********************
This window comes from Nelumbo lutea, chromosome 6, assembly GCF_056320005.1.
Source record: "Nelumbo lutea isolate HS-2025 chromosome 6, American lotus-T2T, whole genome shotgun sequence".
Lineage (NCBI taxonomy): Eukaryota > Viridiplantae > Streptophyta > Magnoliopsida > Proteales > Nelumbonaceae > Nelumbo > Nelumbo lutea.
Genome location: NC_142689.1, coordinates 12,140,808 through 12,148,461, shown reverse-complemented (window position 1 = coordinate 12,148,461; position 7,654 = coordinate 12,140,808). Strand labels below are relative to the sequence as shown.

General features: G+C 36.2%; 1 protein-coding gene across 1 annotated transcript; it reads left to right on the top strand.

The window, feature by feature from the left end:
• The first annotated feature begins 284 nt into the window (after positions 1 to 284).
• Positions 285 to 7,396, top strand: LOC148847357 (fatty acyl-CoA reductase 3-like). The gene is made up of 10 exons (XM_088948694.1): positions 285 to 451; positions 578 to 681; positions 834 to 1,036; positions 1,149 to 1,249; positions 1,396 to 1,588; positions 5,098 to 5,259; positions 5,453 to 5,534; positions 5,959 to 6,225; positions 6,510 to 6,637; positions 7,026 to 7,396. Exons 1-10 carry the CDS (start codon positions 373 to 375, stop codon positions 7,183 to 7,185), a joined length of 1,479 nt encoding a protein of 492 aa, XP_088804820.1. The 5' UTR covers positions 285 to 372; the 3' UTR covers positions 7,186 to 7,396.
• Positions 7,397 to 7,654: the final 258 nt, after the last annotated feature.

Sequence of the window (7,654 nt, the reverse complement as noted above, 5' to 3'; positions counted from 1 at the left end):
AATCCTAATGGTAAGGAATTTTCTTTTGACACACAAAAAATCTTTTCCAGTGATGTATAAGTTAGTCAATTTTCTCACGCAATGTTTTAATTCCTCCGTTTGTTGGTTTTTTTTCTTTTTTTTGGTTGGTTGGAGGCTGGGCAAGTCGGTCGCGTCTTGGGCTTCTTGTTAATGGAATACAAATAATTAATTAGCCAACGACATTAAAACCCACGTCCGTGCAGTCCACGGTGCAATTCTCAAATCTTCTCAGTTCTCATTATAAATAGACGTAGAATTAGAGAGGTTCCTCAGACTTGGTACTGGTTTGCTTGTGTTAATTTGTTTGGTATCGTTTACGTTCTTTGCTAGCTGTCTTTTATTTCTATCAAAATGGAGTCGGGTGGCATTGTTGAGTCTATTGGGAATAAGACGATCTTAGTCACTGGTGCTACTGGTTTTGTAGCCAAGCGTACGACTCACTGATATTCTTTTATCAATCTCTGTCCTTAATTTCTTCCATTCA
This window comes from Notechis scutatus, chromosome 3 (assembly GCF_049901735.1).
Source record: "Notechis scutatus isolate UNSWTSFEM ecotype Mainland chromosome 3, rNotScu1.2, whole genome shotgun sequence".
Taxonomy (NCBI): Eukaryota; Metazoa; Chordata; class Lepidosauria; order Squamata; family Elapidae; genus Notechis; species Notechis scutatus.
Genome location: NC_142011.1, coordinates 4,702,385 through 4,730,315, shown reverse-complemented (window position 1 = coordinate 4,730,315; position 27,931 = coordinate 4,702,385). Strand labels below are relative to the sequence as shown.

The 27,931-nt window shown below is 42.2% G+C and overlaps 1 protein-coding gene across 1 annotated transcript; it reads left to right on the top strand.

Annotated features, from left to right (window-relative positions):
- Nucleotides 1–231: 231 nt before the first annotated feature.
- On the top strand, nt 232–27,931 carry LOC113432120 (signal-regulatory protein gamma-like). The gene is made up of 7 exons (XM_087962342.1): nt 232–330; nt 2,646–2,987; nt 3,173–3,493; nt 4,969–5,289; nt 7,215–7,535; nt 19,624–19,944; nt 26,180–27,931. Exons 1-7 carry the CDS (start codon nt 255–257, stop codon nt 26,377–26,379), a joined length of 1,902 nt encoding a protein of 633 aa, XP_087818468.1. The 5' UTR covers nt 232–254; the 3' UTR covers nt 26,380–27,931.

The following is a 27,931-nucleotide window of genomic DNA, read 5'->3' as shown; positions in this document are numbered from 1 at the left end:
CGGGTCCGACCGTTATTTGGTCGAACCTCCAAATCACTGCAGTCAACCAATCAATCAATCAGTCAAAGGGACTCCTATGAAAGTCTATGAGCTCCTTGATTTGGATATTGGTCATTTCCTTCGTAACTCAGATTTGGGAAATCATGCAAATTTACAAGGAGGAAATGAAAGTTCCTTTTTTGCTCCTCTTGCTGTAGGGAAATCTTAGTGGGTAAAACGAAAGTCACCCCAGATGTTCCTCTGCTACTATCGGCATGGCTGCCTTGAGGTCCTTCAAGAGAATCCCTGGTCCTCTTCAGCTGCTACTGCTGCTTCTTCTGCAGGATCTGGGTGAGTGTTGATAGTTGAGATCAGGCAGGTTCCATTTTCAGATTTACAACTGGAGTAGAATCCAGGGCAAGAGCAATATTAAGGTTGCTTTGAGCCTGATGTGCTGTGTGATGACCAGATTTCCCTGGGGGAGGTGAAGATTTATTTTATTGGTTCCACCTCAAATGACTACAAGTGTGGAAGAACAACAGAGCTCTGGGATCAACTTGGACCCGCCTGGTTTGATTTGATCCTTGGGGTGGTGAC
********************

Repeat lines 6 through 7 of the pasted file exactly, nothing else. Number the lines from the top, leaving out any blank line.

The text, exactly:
The window, feature by feature from the left end:
• The first annotated feature begins 284 nt into the window (after positions 1 to 284).